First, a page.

In high-level professional golf, players, really good players, rarely, if at all, do something to gift a victory to another player.
Yet that was the scenario on the first playoff hole early Monday afternoon in the chilly, damp rain at stately Aronimink.
A bunch of guys had a chance to prevail at the BMW Championship.
Xander Schauffele had a putt to go 20-under on the 72nd hole. Billy Horschel was a shot from the playoff thanks to a drive that found the deep, gnarly, wet rough at 15 that resulted in bogey. Rory McIlroy should have run away with this one. He lost by two but to be frank, it was easy to miss count of how many putts he missed inside eight feet on this day that was perfectly fit for ducks only.
Then there was Tiger Woods. Two back nine bogeys left him wondering once again about what might have been. He was there in the thick of it.
Same for Webb Simpson.
Then there was Justin Rose and yes, Keegan Bradley.
Bradley made birdie at 14, another at the gettable par five 16th then hit one heckuva tee shot at the par three 17th within nine feet and made that to go 21 under and he seemingly had control of the tournament. Then at 18, Keegan did his best to throw it away. He hit a big hook off the tee, was lucky it landed in the matted-down grass. He had a good look at the green. Then he blew his second way right, hitting the stands. Yikes, was this kid nervous! Then his chip left him a good seven feet short for par and it was easy to see what was coming. Miss — low left on the amateur side — where all nervous putts go.
Keegan posted 20 under and probably felt he blew his chance to win.
Back behind him was overnight leader Rose in the final threesome. Like Bradley, he birdied 16 to get to 20-under but was still a shot short with two to play. He did something about that at 17 where he hit a vintage Justin Rose long iron, right past the hole — it stopped inside 13 feet. He saw the nearby scoreboard and promptly poured in the birdie putt. That’s what guys who make it to No. 1 do. He took the lead with the long, difficult 18th ahead, 463 yards, playing uphill, into a pretty good wind — playing more like 500 yards.
Of course Rose found the fairway but he had 210 to the hole and that’s where he made his first big mistake. He hit four-iron, should have taken three. His shot went only 170 of the 210 and left him nearly 40 yards short of the hole. No worries, guys who make it to No. 1 can make par from that spot, 10 out of 11 times. Unfortunately for Rose, he came up 15 feet short, then hit a perfect putt that lipped out.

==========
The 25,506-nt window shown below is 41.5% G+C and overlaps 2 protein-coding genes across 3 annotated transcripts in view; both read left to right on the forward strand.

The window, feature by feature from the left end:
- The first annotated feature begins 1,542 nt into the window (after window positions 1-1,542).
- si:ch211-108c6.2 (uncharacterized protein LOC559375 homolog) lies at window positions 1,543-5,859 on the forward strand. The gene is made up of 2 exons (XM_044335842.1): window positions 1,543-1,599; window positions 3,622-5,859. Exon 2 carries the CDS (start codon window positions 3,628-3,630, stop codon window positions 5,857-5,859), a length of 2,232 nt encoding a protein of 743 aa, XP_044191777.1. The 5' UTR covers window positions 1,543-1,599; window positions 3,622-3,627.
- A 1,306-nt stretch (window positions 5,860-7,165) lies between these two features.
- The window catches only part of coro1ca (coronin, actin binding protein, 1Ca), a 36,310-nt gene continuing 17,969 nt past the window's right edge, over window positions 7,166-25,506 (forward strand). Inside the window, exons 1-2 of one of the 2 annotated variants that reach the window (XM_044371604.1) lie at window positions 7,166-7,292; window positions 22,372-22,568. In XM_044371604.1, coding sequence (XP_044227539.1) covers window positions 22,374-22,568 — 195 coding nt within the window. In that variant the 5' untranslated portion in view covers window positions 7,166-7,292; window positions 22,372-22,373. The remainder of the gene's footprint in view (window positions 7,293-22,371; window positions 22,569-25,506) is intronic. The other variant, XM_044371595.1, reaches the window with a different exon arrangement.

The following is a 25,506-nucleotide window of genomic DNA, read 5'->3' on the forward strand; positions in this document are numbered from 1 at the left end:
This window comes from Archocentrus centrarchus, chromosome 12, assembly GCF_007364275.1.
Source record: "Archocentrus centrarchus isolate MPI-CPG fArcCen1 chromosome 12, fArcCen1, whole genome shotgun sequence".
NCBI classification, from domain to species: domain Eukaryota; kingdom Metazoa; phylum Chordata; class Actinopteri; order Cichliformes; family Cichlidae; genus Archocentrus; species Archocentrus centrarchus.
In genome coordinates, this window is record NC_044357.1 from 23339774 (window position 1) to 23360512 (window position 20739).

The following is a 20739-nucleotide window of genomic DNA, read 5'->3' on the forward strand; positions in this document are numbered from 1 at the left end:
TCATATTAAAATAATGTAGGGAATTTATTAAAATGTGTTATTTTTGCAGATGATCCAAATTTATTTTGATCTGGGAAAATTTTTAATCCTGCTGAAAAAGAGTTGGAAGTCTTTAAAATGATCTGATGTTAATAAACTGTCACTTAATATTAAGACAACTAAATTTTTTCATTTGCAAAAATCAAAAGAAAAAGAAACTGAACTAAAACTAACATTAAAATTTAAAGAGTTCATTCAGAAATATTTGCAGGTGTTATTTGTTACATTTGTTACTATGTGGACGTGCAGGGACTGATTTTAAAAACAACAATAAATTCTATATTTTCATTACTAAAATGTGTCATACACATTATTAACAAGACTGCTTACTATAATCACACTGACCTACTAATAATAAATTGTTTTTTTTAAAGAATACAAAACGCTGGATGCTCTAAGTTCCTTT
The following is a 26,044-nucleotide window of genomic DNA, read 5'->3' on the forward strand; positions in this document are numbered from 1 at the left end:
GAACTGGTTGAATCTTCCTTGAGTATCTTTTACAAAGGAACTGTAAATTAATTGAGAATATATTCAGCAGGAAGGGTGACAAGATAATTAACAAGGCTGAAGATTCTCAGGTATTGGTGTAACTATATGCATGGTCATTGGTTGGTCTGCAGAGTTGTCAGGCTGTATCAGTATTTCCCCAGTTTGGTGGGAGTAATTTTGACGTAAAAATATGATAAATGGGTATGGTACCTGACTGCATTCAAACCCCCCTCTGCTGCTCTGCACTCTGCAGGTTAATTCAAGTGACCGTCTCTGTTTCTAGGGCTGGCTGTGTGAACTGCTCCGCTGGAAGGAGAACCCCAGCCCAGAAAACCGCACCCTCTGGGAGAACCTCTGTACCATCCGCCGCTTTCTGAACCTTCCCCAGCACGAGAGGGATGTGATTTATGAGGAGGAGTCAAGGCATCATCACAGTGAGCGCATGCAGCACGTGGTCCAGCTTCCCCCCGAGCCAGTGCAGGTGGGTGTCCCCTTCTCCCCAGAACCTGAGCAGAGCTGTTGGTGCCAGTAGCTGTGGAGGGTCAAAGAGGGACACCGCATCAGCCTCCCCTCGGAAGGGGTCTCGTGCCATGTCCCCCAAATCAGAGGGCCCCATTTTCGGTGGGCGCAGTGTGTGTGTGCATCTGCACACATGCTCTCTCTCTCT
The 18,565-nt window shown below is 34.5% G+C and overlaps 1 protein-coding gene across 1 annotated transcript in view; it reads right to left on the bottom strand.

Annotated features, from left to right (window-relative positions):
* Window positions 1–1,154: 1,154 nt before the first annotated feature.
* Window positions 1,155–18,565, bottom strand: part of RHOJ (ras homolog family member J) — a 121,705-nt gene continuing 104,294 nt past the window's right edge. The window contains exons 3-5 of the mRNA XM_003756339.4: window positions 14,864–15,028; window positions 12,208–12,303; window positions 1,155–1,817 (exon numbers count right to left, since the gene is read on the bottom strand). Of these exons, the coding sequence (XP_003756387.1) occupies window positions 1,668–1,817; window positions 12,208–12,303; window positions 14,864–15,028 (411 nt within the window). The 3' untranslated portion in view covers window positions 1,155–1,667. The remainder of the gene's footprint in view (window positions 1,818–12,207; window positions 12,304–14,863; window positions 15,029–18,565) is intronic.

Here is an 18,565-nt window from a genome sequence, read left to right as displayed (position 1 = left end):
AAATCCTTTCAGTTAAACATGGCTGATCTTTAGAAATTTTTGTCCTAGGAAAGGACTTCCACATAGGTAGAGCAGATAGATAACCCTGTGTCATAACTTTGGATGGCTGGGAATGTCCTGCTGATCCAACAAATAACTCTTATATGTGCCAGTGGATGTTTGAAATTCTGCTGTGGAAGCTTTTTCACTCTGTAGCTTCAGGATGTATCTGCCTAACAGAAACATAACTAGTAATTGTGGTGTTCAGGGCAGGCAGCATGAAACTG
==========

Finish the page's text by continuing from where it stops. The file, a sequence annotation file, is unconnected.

Hey Keegan! Load up, you’re going back to 18!
Bradley got his first gift from Rose, a bogey at 18.
It really looked like there would be a second playoff hole. Both players were on the fringe in two, Bradley about 16 feet, Rose about 18. Bradley grabbed putter, hit it inside two feet, marked and watched Rose leave his four feet short. No worries, right? Head back to 18 tee again?
Wrong, Rose didn’t even hit the hole. There you go Keegan, the English are great at gift-wrapping and this one was all neat and tidy — comeback complete.
To which we pose the question:
When was the last time a reigning No. 1 player in the world missed a four-footer in a playoff to hand a victory to a guy who desperately needed one?
Tiger Woods never did.
Which shows how vulnerable the cast of No. 1 players have been since the Woods domination.
“Just incredible, I’m speechless, I don’t know what to say ,” was Bradley’s immediate reaction to the gift that ended a six-year winless drought and a lot of on-course suffering.
“It’s a hard road back, but it feels good,” said the man who climbed to sixth in the FedEx standings heading for East Lake in a couple of weeks.
As for Rose?
“That’s something I’m extraordinarily proud of,” he said of that No. 1 ranking.
As for that missed four-footer, he was 48-for-48 inside of five feet until then.
And missing four footers in playoffs isn’t something No. 1 players do.
How long Rose will stay there is anyone’s guess.
No doubt the U.S. Ryder Cuppers saw that missed clutch putt.
Store that in the memory banks for France fellas.